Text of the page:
By Lieutenant Commander Miles A. Libbey, III, USN
Nobody’s arguing that inspections aren’t important. Heaven only knows what the beam of a flashlight might find under the bunk of a warship during a zone inspection. But there must be some way to reduce the 80 or so inspections a combat unit is subjected to every 18 months and use some of that time for the study of tactics.
Why have we let our concern for tactics slip away? How can we continue to call ourselves naval officers when our attention is being constantly drawn away from what should be our main interest—besting potential adversaries in war? As a naval officer, I am by definition a person who is capable of waging and winning a war on the high seas. I have trained and studied diligently, but is it for the next conflict or the next helpful inspection? We must refocus our attention on tactics.
If the inspections themselves do not indicate a lack of faith in the system, they seem to be part of the diminishing importance of tactical thought at all levels of command. The junior officer does not perceive that his senior pays attention to tactics as a matter of routine. If a junior commanding officer is delayed from returning to home port for some tactically significant reason, he can normally still expect to have to meet all his visits, assist teams, and inspections despite the crew’s inconvenience. The commanding officer does not see a routine emphasis on tactics, and, therefore, he tends not to pass any concern down to the members of his wardroom. How often does one see the immediate superior in command stay after the most recent inspection and talk about his philosophy of the wartime employment of his units? During the last year, how much has the immediate superior, type commander, or fleet commander contributed to the fleet officers’ thought process of winning an engagement? And if progress is being made, as it is in the Sixth Fleet, it rarely starts with or is emphasized at the unit level. Of all the reports and inspections conducted, how many can a junior officer reasonably link to combat thinking?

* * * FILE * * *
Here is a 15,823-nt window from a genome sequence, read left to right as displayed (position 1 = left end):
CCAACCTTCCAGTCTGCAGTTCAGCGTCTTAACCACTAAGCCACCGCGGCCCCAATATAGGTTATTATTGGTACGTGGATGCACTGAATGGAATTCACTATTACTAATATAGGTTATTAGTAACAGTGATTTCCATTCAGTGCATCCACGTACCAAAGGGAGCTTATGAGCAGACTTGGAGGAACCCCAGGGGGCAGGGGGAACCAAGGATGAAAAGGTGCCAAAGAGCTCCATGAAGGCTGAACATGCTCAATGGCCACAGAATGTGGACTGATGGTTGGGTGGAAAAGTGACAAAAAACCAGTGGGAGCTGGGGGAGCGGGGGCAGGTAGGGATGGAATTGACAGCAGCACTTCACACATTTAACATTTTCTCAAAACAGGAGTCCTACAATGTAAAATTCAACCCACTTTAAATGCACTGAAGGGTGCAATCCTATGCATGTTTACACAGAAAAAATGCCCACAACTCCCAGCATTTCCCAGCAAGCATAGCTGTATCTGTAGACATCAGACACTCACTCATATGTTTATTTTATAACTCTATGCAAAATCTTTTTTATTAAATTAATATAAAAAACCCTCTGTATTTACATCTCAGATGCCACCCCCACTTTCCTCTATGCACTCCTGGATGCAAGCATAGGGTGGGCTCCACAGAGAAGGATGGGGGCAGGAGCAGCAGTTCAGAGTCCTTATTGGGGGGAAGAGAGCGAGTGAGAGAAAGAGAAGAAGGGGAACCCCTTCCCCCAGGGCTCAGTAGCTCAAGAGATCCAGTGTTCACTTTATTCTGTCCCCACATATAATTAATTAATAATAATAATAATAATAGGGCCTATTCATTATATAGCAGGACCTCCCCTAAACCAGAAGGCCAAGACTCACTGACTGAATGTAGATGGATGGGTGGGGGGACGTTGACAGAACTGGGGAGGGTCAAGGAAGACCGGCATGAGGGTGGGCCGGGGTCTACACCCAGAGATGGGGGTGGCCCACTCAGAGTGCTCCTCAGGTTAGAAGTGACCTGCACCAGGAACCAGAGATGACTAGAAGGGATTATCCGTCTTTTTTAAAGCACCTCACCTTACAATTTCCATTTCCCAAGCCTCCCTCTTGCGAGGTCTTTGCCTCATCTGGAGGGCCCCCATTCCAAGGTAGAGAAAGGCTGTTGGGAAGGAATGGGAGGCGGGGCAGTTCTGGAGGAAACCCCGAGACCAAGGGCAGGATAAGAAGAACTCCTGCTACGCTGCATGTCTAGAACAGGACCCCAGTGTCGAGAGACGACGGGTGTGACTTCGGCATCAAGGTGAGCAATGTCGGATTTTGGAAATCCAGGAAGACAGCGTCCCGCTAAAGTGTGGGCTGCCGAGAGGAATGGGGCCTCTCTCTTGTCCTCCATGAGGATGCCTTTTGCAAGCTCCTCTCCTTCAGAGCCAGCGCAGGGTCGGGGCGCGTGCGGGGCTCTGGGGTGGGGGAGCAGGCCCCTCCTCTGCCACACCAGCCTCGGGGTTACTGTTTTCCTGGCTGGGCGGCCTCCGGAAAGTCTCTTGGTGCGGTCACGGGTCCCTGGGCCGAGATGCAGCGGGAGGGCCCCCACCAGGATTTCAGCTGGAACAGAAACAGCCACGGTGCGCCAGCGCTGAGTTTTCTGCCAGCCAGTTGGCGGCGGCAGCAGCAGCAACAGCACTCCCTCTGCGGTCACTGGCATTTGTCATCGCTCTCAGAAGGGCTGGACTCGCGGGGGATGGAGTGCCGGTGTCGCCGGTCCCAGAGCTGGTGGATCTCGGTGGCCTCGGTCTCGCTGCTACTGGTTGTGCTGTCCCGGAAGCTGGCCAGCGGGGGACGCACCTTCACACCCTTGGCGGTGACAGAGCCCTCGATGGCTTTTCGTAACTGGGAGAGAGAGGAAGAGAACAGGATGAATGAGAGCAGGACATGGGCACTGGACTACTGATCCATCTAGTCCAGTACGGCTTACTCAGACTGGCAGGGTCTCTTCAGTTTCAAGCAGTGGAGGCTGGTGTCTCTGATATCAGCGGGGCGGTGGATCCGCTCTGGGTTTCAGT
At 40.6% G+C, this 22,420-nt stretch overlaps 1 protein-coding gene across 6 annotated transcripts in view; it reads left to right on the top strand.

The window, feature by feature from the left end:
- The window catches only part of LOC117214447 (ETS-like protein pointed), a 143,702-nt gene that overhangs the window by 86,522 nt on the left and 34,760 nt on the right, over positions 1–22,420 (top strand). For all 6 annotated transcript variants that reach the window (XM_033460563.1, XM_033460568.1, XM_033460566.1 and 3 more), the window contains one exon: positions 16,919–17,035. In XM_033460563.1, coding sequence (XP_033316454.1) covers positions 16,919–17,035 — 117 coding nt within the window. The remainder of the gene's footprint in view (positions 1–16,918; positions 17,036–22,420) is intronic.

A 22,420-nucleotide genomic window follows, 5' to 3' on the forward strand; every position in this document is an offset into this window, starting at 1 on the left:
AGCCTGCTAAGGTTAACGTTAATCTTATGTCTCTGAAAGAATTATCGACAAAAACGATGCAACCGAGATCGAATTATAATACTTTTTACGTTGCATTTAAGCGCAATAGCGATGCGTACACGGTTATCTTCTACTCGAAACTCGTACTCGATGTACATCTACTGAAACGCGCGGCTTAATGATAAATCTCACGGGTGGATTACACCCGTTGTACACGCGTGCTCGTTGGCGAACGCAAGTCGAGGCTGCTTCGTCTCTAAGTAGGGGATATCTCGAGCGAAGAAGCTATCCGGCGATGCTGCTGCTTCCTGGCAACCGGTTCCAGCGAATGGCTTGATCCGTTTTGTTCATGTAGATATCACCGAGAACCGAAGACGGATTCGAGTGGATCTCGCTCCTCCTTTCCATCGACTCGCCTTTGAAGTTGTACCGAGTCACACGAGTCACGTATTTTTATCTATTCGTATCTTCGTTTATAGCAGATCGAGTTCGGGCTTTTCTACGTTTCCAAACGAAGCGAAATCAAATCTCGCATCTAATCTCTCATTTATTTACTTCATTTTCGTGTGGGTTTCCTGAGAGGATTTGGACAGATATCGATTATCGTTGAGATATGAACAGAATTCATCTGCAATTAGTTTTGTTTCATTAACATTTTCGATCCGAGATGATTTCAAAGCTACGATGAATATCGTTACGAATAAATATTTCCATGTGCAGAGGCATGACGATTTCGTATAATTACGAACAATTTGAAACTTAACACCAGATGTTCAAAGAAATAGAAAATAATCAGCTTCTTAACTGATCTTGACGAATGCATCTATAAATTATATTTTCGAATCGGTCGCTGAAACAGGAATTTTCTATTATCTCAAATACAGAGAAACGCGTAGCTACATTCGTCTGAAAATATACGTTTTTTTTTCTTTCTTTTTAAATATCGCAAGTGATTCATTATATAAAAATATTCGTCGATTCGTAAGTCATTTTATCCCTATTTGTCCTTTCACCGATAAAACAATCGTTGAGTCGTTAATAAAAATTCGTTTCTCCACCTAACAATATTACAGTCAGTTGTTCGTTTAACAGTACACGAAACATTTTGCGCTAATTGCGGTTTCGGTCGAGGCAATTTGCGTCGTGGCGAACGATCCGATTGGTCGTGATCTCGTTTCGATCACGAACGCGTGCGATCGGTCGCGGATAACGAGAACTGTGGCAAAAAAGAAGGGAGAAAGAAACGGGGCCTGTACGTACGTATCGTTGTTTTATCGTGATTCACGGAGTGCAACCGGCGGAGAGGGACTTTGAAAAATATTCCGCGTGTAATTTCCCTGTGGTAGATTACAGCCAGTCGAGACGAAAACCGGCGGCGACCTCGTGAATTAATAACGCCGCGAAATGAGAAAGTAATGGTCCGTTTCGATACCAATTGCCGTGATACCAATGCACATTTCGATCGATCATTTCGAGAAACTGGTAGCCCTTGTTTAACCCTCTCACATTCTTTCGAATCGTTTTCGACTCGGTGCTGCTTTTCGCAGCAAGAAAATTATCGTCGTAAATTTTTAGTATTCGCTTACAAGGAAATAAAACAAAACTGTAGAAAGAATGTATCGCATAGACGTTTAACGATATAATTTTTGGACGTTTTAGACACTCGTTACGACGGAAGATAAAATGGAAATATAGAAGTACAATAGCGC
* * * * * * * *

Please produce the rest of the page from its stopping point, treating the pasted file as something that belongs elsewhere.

The above is excerpted from an article originally featured in USNI Proceedings, finish it here. Reprinted from U.S. Naval Institute Proceedings magazine with permission; Copyright © U.S. Naval Institute/www.usni.org.
Featured Image: U.S. 5TH FLEET AREA OF OPERATIONS (Aug. 10, 2018) Operations Specialist 2nd Class Alexandra Allen monitors air activity in the combat information center aboard the guided-missile destroyer USS Jason Dunham (DDG 109) during a general quarters drill. (U.S. Navy photo by Mass Communication Specialist 3rd Class Jonathan Clay/Released)